Jurisdiction in probate matters

The following Private Client practice note provides comprehensive and up to date legal information covering:

  • Jurisdiction in probate matters
  • Role of the court
  • Probate jurisdiction
  • Probate jurisdiction—Family Division
  • Right of interpretation—Family Division
  • Non-contentious probate business
  • Contentious probate business
  • Probate rules
  • Fees
  • Method of application and territorial limitations
  • More...

Jurisdiction in probate matters

Role of the court

The High Court has jurisdiction in relation to probates and letters of administration, in particular all contentious and non-contentious jurisdiction relating to:

  1. testamentary causes and matters

  2. the grant, amendment or revocation of probates and letters of administration, and

  3. the real and personal estates of deceased persons

Probate jurisdiction

The probate jurisdiction of the High Court is divided between the Family Division and the Chancery Division (and county court).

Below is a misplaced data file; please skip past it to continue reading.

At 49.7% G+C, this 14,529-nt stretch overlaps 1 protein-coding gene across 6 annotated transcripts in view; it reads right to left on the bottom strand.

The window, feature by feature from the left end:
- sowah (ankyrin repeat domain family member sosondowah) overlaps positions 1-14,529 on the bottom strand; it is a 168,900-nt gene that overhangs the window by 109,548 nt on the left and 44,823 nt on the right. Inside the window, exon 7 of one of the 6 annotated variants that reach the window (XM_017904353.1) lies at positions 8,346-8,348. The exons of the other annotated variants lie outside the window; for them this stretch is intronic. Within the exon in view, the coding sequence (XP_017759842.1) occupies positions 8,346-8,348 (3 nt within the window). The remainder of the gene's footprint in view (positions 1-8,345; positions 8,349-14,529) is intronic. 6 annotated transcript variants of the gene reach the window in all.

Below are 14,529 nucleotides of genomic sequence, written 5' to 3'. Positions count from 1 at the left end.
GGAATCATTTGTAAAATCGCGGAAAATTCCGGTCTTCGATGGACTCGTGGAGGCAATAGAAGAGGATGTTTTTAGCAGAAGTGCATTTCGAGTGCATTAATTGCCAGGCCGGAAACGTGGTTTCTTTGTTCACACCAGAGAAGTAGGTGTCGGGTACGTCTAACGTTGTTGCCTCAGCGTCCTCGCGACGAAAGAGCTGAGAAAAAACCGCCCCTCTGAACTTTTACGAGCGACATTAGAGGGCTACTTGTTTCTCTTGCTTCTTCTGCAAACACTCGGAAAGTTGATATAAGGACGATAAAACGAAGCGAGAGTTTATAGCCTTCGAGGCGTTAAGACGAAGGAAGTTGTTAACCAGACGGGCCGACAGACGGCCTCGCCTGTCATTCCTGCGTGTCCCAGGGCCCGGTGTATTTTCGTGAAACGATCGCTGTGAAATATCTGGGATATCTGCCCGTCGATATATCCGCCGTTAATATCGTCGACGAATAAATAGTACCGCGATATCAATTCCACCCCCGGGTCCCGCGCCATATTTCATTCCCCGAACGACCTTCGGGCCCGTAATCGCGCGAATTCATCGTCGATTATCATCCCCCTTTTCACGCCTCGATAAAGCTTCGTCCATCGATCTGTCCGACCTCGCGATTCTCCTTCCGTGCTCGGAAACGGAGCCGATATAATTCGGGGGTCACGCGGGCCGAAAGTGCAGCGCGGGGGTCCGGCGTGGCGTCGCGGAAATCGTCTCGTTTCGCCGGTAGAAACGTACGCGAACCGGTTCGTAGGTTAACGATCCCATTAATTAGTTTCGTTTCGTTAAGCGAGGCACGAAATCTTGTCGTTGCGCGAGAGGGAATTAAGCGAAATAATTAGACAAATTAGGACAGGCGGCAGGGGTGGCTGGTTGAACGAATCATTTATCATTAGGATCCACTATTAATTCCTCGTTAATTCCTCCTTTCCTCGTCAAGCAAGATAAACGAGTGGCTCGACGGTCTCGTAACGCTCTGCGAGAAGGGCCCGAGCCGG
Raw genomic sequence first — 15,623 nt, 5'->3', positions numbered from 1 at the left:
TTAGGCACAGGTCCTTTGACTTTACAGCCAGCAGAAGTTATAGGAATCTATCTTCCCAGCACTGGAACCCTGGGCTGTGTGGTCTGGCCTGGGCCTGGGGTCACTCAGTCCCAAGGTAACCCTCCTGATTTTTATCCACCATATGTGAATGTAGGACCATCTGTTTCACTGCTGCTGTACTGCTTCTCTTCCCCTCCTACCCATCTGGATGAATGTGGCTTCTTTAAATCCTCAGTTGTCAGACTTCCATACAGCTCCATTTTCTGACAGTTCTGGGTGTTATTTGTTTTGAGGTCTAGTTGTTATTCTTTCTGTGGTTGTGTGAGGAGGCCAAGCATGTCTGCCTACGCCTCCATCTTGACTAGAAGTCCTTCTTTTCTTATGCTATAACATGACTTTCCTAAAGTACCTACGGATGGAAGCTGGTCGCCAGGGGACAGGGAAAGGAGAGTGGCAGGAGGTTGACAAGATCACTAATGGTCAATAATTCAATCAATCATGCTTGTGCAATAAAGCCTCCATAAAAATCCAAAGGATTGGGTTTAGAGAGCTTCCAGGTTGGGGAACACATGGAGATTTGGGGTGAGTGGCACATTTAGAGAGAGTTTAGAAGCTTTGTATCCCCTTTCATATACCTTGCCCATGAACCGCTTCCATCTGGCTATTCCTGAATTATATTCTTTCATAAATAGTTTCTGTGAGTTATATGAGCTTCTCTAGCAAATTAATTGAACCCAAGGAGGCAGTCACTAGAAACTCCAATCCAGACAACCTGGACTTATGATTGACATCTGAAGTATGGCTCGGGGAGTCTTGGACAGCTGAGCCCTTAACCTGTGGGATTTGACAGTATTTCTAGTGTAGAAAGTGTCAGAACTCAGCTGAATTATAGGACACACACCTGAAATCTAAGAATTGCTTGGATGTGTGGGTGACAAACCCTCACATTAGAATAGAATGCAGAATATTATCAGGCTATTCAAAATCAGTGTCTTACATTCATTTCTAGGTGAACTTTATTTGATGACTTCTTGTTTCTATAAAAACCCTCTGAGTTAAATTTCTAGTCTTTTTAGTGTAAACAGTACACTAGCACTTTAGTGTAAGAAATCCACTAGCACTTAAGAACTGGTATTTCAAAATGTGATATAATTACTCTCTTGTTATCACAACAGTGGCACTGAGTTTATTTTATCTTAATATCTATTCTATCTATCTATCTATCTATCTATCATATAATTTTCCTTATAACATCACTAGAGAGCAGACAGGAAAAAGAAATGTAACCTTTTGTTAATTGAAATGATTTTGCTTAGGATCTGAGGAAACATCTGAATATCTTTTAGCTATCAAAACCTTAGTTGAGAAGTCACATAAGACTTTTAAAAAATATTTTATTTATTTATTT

The Family Division deals with non-contentious or common form probate business and the Chancery Division deals with contentious or solemn form probate business. See Practice Note: What are common and solemn form probate?

Probate jurisdiction—Family Division

There are three main issues:

  1. whether a document is admissible to probate

  2. who is entitled to a grant of representation

  3. whether a grant already made should be revoked

Right of interpretation—Family Division

To grant representation the Family Division may consider the terms of testamentary documents to determine a point of construction but is not bound to do so. Instead, it may use its discretionary power to make a grant to a suitable person, leaving the question of construction to be decided in the Chancery Division, that being the proper court of construction.

Prior to 1 January 1983 there was no statutory guidance to assist in the interpretation of Wills. Now there are general rules as to the admission of evidence

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